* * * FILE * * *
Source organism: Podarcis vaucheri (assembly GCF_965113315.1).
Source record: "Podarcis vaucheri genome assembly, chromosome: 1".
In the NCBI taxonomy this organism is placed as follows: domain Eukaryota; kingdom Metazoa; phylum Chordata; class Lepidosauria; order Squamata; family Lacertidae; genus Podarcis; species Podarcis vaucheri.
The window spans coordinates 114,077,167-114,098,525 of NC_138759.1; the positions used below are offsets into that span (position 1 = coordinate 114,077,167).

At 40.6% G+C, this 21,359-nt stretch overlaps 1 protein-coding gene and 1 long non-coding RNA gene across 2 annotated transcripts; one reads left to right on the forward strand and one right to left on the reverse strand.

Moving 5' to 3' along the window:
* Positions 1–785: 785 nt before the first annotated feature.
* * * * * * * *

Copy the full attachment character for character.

Source organism: Podarcis vaucheri (assembly GCF_965113315.1).
Source record: "Podarcis vaucheri genome assembly, chromosome: 1".
In the NCBI taxonomy this organism is placed as follows: domain Eukaryota; kingdom Metazoa; phylum Chordata; class Lepidosauria; order Squamata; family Lacertidae; genus Podarcis; species Podarcis vaucheri.
The window spans coordinates 114,077,167-114,098,525 of NC_138759.1; the positions used below are offsets into that span (position 1 = coordinate 114,077,167).

At 40.6% G+C, this 21,359-nt stretch overlaps 1 protein-coding gene and 1 long non-coding RNA gene across 2 annotated transcripts; one reads left to right on the forward strand and one right to left on the reverse strand.

Moving 5' to 3' along the window:
* Positions 1–785: 785 nt before the first annotated feature.